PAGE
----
This corresponds to the current usage of minimising the use of even the basic five. It is interesting that Fallon's Dictionary [1879] uses only the basic five.

At the end of this Grammar is a collection of anecdotes in both DEV and Perso-Arabic script, the first seven of which use the full system of modified DEV characters.

An Urdu poet of my acquaintance has used the less usual DEV letters, especially nuqta-sa, nuqta-ha, with the meanings given in Fig.1.

The LC Tables [1997] for Hindi include nuqta-sa, nuqta-ha, and the as yet not understood nuqta-gha, nuqta-.ta [but note that BEN nuqta-gha is a 'variant' of BEN nuqta-ga in Fig.2, and Gilchrist's [1810/1825] nuqta-.dha is almost, but not quite, identical to nuqta-.ta!].

We deduce that a stable system of modified DEV developed from Gilchrist's schemes, and that this has given rise to a body of texts.

Bengali script
In BEN, five different schemes have been used by various scholars in India and Bangladesh:
[5 BEN schemes]

Three of the schemes have no claim to being standard: Furthermore, these three schemes are not widely used.

Schemes 3, 5, which are regarded as alternatives, are widely used by grammarians, lexicographers, and scholars, e.g. Suniti Kumar Chatterji and Jnanendramohan Das. (They are not used in the popular media or general books.) A few available fonts include nuqta-ka, -kha, -ja, -pha. A survey of examples of extended BEN usage has been prepared by Abu Jar M Akkas.

With characters used for some other languages included for convenience, the general scheme of extended Bengali script is:
[Extended BEN]
For the BEN schemes there is evidently a body of texts. The schemes vary, although a stable scheme (3, 5) may be developing. However, there is no need to think of transliterating all the different modified characters in separate ways. Because of the underlying Perso-Arabic script, the favoured schemes and all the others may be dealt with in a simple, unified way, shown in the next section.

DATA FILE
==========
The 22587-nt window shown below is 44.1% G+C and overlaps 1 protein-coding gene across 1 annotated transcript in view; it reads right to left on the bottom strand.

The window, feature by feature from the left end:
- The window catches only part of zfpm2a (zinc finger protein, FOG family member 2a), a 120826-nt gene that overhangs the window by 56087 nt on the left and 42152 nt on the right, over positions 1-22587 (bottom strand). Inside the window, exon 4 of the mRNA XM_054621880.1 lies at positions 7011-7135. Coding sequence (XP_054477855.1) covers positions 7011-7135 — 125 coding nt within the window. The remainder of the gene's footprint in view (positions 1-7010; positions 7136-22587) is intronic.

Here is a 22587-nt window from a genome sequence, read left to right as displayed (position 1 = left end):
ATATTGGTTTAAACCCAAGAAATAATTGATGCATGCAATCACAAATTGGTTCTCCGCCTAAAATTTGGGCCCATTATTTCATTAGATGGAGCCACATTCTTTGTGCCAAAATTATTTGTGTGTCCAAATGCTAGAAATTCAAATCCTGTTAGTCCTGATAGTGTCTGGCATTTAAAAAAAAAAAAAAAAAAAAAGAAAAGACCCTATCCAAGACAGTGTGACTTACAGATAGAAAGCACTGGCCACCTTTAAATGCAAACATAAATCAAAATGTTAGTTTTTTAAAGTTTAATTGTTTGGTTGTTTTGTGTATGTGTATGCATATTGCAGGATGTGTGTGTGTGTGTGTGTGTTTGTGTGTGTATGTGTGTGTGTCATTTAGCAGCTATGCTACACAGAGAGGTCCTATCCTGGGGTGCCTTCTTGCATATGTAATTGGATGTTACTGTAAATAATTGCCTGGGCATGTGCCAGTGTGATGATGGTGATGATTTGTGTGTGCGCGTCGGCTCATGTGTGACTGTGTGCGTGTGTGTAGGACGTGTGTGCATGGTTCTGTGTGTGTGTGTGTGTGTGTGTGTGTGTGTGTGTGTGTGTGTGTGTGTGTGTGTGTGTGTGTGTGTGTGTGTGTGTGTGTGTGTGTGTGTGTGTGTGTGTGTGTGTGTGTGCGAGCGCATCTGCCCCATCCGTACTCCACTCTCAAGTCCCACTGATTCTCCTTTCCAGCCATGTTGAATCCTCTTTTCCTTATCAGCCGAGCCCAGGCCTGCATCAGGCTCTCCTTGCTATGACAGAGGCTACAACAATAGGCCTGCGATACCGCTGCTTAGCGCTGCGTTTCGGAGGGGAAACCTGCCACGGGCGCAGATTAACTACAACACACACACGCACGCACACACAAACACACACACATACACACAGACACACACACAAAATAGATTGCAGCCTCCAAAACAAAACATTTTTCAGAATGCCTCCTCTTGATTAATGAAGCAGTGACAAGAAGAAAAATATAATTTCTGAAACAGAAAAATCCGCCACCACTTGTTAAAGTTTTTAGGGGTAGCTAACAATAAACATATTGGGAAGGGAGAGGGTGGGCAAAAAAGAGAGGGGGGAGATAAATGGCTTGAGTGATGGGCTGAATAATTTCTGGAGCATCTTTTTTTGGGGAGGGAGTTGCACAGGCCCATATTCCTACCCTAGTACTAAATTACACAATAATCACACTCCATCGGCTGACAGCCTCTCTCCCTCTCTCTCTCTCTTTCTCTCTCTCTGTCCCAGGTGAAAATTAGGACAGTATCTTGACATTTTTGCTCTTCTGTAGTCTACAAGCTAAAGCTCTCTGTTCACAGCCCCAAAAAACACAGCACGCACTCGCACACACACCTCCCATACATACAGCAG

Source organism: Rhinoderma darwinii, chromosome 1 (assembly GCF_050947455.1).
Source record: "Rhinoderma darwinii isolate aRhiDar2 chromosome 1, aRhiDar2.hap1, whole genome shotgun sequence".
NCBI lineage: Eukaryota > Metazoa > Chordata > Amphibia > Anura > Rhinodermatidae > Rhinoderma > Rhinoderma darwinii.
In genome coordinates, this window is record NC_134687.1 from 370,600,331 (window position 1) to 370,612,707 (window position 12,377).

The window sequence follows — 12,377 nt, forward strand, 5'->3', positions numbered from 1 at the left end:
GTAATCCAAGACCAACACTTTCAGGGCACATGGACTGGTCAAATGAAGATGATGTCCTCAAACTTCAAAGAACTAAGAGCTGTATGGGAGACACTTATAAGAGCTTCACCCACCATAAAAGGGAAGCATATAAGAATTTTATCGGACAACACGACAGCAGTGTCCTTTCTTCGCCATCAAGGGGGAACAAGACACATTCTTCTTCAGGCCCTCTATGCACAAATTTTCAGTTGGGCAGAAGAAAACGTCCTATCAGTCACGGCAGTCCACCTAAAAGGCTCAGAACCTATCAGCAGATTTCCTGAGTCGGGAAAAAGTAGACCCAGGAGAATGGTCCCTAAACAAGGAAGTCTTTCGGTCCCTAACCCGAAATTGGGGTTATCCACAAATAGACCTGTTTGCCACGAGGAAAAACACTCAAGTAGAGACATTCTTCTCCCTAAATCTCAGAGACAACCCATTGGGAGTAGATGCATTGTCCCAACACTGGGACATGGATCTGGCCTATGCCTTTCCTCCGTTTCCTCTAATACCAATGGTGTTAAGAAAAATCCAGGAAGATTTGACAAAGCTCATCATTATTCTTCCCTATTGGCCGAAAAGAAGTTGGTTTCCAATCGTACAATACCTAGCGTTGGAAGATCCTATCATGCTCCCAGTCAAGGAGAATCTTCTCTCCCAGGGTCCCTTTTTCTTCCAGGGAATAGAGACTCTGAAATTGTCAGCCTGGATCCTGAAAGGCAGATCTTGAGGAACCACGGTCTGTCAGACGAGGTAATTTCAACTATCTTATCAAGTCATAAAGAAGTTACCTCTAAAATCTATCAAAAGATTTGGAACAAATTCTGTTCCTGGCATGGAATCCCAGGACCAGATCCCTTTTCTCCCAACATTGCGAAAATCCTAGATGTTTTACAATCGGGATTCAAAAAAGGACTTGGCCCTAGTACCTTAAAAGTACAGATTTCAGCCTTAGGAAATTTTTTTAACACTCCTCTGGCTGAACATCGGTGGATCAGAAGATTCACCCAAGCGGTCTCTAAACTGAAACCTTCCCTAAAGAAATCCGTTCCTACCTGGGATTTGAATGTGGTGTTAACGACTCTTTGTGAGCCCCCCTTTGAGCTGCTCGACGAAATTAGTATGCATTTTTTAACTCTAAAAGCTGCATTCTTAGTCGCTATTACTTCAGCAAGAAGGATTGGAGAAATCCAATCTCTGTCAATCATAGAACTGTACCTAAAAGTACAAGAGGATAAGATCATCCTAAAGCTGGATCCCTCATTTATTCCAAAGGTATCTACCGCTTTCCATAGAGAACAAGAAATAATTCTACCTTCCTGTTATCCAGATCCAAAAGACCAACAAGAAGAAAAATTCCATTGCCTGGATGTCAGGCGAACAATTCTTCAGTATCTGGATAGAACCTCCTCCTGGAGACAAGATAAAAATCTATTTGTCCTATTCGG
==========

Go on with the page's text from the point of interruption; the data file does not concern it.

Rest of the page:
Accomodating various schemes
Fig.4 shows how the various schemes may be accomodated. The suggested transliterations apply to all the Indic characters in a given row (which therefore count as 'equivalent orthography' when, and only when, they represent Perso-Arabic characters), and are in general accord with current or draft international standards for Perso-Arabic script. Characters which occur without any modification are omitted from Fig.4.
7 - Gilchrist (1804/1825)_____
8 - later DEV______________
9 - Latin transliteration of Indic
The DEV character nuqta-jha is found in Parivardhita Devanaagarii [1967].

Fig.5 simplifies Fig.4 to show its underlying pattern. The first column shows the Perso-Arabic character corresponding to an Indic character used in some particular scheme. The second column enables one to deduce what the transliteration of the associated Indic consonant should be. An Indic consonant being 'unique' means that it is used for only one Perso-Arabic consonant. A transliteration being 'dominant' means that this transliteration is to be used when an Indian character is used for more than one Perso-Arabic character. Only two consonants have been found to be dominant. (We are still only thinking of modified Indic characters, as in Fig.4.)
(Names given are for convenience of reference only)

The procedure for transliterating a set of Indic characters representing Perso-Arabic characters is then:
For reverse transliteration, one uses the Indic characters of the original Perso-Arabic to Indic scheme. In this way a large part of many schemes may be accomodated.

Electronic transmission and storage requiring 7-bit character set
The new Latin characters with diacritics may be included as follows (with the usual abbreviations):
s_macr-b -> _s    z_dot-a -> ;z    s_dia-b -> ^s or ~s or ,s
z_macr-b -> _z    z_dot-b -> .z    h_dia-b -> ^h    ~h    ,h
                                   t_dia-b -> ^t    ~t    ,t
opening inverted comma [before vowel] -> .
I gratefully acknowledge the help kindly given me by Abu Jar M Akkas and other correspondents.

<center>Up to <A HREF="trlt.htm">Transliteration List</A></center>

Copyright (C) Anthony P. Stone 1999. This material may be freely used, provided the author is acknowledged
Last updated: 10 June 2002